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Transcript
```Chapter 2: Geometrical optics
All of geometrical optics boils down to…
normal
i
Law of reflection:
i   r
Law of refraction
“Snell’s Law”:
sin  i  n2

sin  t  n1
r
n1
n2
t
Incident, reflected, refracted, and normal in same plane
Easy to prove by two concepts:
Huygens’ principle
Fermat’s principle
Huygens’ principle
every point on a wavefront may be regarded as a secondary source of wavelets
curved
wavefront:
planar
wavefront:
c Dt
obstructed
wavefront:
In geometrical optics, this
region should be dark
(rectilinear propagation).
Ignore the peripheral and
back propagating parts!
Huygens’ proof of law of reflection
r
i
90   r
cos90   i  
cDt
L
cos90   r  
cDt
L
90  i
 θi   r
L
Huygens’ proof of law of refraction
vi Dt
sin  i 
L
v Dt
sin  t  t
L
vi sin t  vt sin i
i
ni sin i  nt sin t
vi = c/ni
vt = c/nt
t
L
“Economy of nature”
shortest path between 2 points
Hero—least distance:
Fermat—least time:
Fermat’s principle
the path a beam of light takes between two points is the one
which is traversed in the least time
Fermat’s proof of law of refraction
t
normal
AO OB

vi
vt
b 2  c  x 
a2  x2
t

vi
vt
2
A
i
a
n1
n2
dt
x
cx


0
2
2
2
2
dx vi a  x
vt b  c  x 
sin  i 
O
x
a2  x2
sin t 
cx
b 2  c  x 
dt sin  i sin  t


0
dx
vi
vt
b
t
c
x
B
ni sin i  nt sin t
2
Huygens’- and Fermat’s principles:
provide qualitative (and quantitative) proof of
the law of reflection and refraction within the
limit of geometrical optics.
Principle of reversibility
In life
-If you don’t use it, you lose it (i.e. fitness; calculus)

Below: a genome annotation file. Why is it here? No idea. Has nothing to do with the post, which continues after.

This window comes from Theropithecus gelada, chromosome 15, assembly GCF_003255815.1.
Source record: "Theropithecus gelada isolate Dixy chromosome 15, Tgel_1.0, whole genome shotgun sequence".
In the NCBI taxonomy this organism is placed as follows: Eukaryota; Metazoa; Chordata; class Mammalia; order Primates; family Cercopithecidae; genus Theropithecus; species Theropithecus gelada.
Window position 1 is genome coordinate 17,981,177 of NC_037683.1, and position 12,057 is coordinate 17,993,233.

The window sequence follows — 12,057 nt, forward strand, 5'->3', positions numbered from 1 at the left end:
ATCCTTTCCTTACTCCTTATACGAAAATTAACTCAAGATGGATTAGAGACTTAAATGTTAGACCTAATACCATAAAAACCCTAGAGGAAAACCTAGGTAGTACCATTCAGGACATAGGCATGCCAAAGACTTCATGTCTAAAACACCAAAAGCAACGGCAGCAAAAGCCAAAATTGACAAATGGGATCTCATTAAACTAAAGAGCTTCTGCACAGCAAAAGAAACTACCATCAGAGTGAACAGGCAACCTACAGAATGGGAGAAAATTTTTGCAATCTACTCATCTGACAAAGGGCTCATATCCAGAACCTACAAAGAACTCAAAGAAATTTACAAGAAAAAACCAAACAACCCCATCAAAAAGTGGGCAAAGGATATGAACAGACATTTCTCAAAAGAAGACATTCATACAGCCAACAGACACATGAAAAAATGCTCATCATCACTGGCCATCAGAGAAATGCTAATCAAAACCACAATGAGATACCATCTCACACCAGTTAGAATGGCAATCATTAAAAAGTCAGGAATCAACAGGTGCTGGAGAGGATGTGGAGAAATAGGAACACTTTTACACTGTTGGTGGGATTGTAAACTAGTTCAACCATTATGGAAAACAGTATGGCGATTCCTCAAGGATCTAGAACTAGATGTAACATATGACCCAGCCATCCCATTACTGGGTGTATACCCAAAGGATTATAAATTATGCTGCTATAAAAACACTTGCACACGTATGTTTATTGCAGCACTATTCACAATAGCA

-If you can take it apart you should be able to put it back
together
-Do unto others as you would have them do to you
-…
In optics
-Rays in optics take the same path backward or forwards
Reflections from plane surfaces
retroreflector
Image formation in plane mirrors
point object
extended object
image point; SN = SN′
Note: virtual images (cannot be projected on screen)
object displaced from mirror
multiple images in perperdicular mirrors
Imaging by an optical system
conjugate points
Fermat’s principle:
every ray from O to I has same transit time
(isochronous)
Principle of reversibility: I and O are interchangeable (conjugate)
Perfect imaging:
Practical imaging:
Cartesian surfaces (i.e. ellipsoid; hyperbolic lens)
Spherical surfaces
Reflections from spherical surfaces
virtual image
Chicago
focal length:
f 
R   0, concave mirror

2   0, convex mirror
1 1
1


mirror equation:
s s
f
magnification:
m
hi s

ho s
Ray tracing
three principle rays determine image location
Starting from object point P:
(1) parallel—focal point
(2) focal point—parallel
(3) center of curavature—same
Image at point of intersection P′
Concave: real (for objects outside focal point)
Convex: virtual
Ray tracing for (thin) lenses
converging lens
diverging lens
magnification:
hi
s
m

ho
s
Simple lens systems
Is geometrical optics the whole story?
No.
-neglects the phase
~0
-implies that we could focus a
beam to a point with zero
diameter and so obtain infinite
intensity and infinitely good
spatial resolution.
The smallest possible focal
spot is ~l. Same for the best
spatial resolution of an
image. This is fundamentally
due to the wave nature of
light.
To be continued…
> ~l
Exercises
You are encouraged to solve
all problems in the textbook
(Pedrotti3).
The following may be
covered in the werkcollege
on 1 September 2010:
Chapter 1
2, 10, 17
M.C. Escher
Chapter 2
4, 6, 9, 25, 27, 31
```
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